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(Unabridged Version)

Highlights from Issue 35: Gambling

Photography by Macall Polay/ TWC 2008


Tuesday, June 24, 2008

By Peter Alson

As a poker player, poker author and movie lover, I almost always find myself cringing as I watch dramatic renditions of poker games on the screen. It’s not just the hands themselves that defy credibility, invariably pitting royal flushes against four aces, it’s the language — the classic “I call your fifty and raise you a hunnerd” string bet — and the clumsy way the players handle the chips and cards. Until Rounders, I had never seen a movie in which poker actually resembled the game I know.

So I was thrilled when, a couple of years ago, I was asked to be the poker consultant on My Blueberry Nights, the first American movie by the acclaimed Chinese director Wong Kar-wai. One of the movie’s plotlines features Natalie Portman as a seasoned poker pro, and Mr. Wong, whose films have a romantic, moody beauty, characterized by multilayered visuals and gorgeous sweeping camera work, was curiously adamant that the poker be authentic. He needed someone to help make sure Ms. Portman looked and sounded like the real thing.

When I arrived for our interview, Mr. Wong stood up to greet me. He was extremely tall with dark sunglasses and a coolly affable, almost courtly manner. He insisted right off that I address him more familiarly as Kar-wai, and though his English was only fair, I was able to understand him when he said, “People must believe Natalie is a professional poker player.”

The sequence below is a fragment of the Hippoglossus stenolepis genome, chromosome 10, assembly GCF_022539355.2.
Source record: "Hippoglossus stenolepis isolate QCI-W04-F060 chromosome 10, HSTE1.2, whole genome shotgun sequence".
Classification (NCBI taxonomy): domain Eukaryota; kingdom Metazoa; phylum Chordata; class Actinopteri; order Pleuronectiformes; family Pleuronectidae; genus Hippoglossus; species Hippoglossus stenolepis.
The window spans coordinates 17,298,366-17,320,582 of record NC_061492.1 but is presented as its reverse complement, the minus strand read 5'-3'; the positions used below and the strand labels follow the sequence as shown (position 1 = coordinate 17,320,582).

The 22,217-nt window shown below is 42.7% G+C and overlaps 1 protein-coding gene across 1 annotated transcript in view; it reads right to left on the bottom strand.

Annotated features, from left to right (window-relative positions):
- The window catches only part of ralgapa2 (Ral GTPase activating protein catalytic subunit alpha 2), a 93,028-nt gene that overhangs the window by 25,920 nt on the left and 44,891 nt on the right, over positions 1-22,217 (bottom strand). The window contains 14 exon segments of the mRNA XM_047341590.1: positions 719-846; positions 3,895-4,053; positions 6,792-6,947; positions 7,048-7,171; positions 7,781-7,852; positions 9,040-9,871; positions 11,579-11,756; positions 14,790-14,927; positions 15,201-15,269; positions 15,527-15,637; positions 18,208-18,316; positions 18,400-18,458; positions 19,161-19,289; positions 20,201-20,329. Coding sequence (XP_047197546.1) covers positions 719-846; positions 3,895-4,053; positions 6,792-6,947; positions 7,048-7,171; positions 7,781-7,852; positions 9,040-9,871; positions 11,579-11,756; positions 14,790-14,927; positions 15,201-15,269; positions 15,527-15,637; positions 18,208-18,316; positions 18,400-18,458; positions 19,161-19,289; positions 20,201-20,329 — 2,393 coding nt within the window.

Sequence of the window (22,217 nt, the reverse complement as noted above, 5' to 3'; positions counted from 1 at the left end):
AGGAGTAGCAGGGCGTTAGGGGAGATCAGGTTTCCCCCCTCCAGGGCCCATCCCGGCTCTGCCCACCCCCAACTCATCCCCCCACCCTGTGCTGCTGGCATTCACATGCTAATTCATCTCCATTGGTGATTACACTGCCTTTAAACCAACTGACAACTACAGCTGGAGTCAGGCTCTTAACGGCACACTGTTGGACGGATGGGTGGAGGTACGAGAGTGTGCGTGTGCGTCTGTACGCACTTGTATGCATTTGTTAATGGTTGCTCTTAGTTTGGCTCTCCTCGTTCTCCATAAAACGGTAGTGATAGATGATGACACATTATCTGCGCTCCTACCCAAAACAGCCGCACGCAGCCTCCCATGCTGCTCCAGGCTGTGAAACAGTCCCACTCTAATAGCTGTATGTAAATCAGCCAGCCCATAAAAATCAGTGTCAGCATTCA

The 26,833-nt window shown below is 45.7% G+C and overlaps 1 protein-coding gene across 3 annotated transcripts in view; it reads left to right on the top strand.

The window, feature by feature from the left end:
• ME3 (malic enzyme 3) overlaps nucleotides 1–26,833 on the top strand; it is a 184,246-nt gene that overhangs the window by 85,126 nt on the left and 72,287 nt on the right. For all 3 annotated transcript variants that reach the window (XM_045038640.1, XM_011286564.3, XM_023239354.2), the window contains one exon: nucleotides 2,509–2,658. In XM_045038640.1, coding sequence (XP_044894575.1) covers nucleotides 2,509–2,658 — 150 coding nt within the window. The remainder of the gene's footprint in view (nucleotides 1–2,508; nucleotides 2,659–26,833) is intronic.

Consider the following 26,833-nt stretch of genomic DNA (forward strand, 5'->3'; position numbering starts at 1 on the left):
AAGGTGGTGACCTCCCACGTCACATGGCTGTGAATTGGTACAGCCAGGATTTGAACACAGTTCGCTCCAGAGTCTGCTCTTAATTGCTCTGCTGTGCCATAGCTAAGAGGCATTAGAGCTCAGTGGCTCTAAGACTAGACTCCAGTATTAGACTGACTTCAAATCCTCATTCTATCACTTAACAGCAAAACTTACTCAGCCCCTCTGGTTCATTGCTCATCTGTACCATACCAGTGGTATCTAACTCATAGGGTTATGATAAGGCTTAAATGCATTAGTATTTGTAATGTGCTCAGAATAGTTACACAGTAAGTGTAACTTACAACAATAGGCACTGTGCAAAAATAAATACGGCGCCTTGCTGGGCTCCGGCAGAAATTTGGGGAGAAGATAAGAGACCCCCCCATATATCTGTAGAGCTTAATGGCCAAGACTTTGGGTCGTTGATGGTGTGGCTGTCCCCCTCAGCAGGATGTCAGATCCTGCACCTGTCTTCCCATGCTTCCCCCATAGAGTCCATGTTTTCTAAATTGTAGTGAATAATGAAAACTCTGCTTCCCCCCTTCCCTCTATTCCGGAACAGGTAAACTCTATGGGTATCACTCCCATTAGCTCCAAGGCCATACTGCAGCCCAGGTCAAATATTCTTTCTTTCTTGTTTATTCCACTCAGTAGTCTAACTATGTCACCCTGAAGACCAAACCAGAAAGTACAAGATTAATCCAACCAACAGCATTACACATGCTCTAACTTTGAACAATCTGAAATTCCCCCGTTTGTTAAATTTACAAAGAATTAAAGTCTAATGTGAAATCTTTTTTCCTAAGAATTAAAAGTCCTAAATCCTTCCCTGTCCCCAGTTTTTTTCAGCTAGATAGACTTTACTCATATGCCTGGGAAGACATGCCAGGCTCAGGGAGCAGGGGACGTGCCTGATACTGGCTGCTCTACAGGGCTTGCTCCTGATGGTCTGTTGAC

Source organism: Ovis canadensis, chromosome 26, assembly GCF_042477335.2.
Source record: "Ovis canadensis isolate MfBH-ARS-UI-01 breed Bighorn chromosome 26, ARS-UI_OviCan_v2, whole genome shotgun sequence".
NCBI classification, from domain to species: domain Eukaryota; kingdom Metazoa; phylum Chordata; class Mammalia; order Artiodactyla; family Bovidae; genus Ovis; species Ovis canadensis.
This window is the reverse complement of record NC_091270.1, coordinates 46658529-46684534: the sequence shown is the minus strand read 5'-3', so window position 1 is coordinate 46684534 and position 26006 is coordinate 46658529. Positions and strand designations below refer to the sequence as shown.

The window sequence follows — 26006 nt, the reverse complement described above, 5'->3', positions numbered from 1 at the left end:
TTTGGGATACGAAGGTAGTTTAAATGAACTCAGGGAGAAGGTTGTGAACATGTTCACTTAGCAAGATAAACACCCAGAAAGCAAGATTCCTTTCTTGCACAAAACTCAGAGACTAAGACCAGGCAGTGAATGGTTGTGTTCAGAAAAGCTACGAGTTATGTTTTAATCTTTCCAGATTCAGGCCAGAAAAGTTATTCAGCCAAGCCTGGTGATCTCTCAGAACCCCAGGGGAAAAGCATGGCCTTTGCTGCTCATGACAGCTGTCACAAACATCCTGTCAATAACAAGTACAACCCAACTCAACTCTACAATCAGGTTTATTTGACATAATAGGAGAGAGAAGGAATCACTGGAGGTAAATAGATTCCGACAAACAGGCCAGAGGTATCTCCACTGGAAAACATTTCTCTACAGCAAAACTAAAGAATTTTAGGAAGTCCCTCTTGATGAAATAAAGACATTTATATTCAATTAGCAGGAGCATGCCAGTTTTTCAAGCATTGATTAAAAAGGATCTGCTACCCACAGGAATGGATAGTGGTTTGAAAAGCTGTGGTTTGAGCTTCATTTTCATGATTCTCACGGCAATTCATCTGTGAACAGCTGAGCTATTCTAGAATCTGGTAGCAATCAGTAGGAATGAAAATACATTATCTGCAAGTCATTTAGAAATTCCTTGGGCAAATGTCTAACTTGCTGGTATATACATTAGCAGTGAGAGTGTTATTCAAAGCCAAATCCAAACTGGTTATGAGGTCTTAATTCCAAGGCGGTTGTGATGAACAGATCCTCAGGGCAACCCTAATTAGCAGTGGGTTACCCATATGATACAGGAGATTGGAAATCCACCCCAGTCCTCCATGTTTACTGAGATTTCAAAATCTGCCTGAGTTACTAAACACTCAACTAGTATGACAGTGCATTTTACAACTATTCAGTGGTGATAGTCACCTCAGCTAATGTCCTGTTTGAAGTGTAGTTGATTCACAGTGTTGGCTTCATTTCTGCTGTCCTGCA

I assured him I could make that happen. If there was one thing I knew, it was what professionals looked like, how they thought, how they talked and how they carried themselves. Aside from having written two books about poker, I had played for many years as a semipro in the underground New York poker scene and had also frequently attended the World Series of Poker in Las Vegas (with a number of cashes in bracelet events to show for my efforts).

“When can you start working with her?” Kar-wai asked.

The interview part was apparently over. “Right away,” I said.

“Good. The more time you spend with her, the better.”

While I tried to arrange a time with Natalie (scheduling with a movie star can be tricky), Kar-wai decided he wanted me to take him on a tour of the New York underground poker clubs so he could get a feel for the world. So, on a Thursday night we met downtown, and I took him and production designer William Chang first to an Italian-American social club and then to a club in the East 30s. We stayed in the social club for all of five minutes, as it apparently did not impress either man much, what with its bad fluorescent lighting and bare white walls. At the club in the East 30s, we were frisked by a large black gentleman standing guard outside the interior doorway before being allowed to enter. I quickly bought into one of the $2-$5 no-limit games so that Kar-wai and William could stand behind me and watch and get a sense of the poker. But after three hands, Kar-wai whispered into my ear, “We’re leaving. We’ve seen enough.”

“You’re going?” I asked. “Really?”

I offered to take them elsewhere, but Kar-wai shook his head. They were done. Looking at my surroundings through the eyes of the filmmakers, I saw a grim and uninspiring tableau: unattractive faces lit in an unflattering way, sitting around tables in a white-walled, boxy room, playing a game that was about as visually exciting as chess or checkers. As the door closed behind them, I felt a sense of real letdown, as if, having absorbed the unexciting and tawdry reality of the scene, Kar-wai might decide that he no longer wanted to make the movie — or at least the poker segment of it.


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